By Bob Negele
Recent news reports have been filled with ugly stories of predatory mortgage lending and the fallout from those adjustable rate, sub-prime loans.
The payments start low, then adjust upward-often dramatically-leaving the homeowner unable to keep up the payments.
The low initial payments haven't allowed the homeowner to build any equity, and often these loans carry pre-payment penalties, so refinancing is difficult or impossible.
The debate rages about whether consumers are to blame for not reading their mortgage agreements carefully enough or lenders are to blame for qualifying people based only on initial payments knowing that they won't be able to make the increased payments and often allegedly glossing over the future payment amounts.
But while the debate rages, foreclosure rates continue to mount. Various estimates put the foreclosure rate for sub-prime mortgages at anywhere between 12% and 20%, and there doesn't appear to be any relief in sight.
ConsumerAffairs.com recently turned the spotlight on a particularly ugly aspect of predatory lending and the subsequent foreclosures: the high incidence of foreclosure on the homes of senior citizens.
While at first glance this might seem particularly egregious simply because senior citizens are more vulnerable, have fewer options for rebuilding after losses, and may be losing what they've worked all their lives for, a closer look reveals something even more disturbing.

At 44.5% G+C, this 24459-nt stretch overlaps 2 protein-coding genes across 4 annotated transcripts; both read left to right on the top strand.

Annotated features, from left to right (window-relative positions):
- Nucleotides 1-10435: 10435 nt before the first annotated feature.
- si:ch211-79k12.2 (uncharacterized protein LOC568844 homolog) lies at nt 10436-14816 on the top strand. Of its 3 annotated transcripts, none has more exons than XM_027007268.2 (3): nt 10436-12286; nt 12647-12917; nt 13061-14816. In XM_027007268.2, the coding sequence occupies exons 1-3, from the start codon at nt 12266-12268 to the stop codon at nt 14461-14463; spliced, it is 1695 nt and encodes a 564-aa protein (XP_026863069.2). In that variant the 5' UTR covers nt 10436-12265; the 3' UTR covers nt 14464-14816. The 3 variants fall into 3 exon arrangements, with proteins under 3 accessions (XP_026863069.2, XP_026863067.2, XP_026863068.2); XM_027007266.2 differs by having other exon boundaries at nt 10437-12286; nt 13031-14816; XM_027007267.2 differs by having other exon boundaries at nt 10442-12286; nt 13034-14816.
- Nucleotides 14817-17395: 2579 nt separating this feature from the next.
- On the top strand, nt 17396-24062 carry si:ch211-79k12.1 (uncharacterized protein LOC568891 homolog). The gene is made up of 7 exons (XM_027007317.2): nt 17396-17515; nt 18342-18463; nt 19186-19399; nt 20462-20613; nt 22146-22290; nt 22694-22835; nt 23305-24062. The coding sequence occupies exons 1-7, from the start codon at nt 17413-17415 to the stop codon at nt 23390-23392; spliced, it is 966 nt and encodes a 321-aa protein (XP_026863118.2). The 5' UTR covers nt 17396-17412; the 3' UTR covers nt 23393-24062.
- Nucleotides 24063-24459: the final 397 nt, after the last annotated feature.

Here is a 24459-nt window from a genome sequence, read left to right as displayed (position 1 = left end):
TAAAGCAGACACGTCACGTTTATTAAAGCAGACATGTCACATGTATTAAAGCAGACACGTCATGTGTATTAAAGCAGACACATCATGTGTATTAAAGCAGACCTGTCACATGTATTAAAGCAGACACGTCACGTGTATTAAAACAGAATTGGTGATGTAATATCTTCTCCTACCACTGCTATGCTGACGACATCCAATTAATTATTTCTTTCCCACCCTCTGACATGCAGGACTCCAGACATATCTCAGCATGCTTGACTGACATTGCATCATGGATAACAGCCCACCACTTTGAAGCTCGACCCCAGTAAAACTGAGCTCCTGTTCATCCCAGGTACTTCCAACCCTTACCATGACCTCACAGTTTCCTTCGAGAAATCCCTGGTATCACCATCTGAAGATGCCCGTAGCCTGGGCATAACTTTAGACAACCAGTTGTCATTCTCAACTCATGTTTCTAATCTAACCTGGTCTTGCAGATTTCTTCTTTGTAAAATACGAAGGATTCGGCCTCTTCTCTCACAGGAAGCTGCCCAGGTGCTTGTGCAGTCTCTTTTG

First, few senior citizens are purchasing their first homes with these adjustable rate or other sub-prime mortgage loans.
While younger people may enter into questionable mortgage loans in order to be able to purchase a home they would not otherwise be able to finance, senior citizens are much more likely to be refinancing homes they've made payments on for years.
That means they're not only losing long-time homes, but that existing equity is being stripped out of the home by the mortgage lender.
According to Consumer Affairs, senior citizens are disproportionately targeted by predatory lenders, and often convinced to take out loans much larger than they need-in some cases, loans in excess of the equity in the home, or even of its total value.
With no remaining equity, any minor setback can leave the homeowner without options.